Instead, in the CNN interview, Ms. McCleary bemoaned the fact that the interventions from the study are not available to patients in the US:

“The president and CEO of the Chronic Fatigue and Immune Dysfunction Syndrome Association of America, Kim McCleary, said the study focused on treatments that many in the United States have no access to.

“‘I think it would be challenging, at least in the US system, to purchase the services that they’ve tested in this trial,’ she said in a telephone interview.

“The alphabet soup of acronyms that represent the interventions used in Britain is ‘just not something that our health care service offers, is reimbursable, or is really available here,’ McCleary said.”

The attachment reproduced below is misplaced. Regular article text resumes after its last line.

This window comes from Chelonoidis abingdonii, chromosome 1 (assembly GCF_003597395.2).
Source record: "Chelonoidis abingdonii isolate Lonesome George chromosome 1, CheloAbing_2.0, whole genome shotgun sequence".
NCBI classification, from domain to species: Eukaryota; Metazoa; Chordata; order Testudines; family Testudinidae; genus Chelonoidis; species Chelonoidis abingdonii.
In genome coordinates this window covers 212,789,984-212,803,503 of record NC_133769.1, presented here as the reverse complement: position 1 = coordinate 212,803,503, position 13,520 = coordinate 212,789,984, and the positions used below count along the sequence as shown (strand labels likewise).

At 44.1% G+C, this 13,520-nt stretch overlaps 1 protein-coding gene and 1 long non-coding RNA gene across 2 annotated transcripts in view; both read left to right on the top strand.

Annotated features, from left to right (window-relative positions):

Patient discontent with the CAA had been brewing for a long time, but this particular comment brought things to a head.  Hundreds of patients signed a petition disassociating themselves from the organization.  A poll on one previously balanced patient forum reported that 92% of respondents believed that “The CAA needs to change direction and leadership.”

An article in the New York Times reported on the patient response to the study:

Two weeks after the CNN interview, the CAA expressed a different sort of opinion in a letter submitted to the editors of “The Lancet” and distributed to members in an e-mail: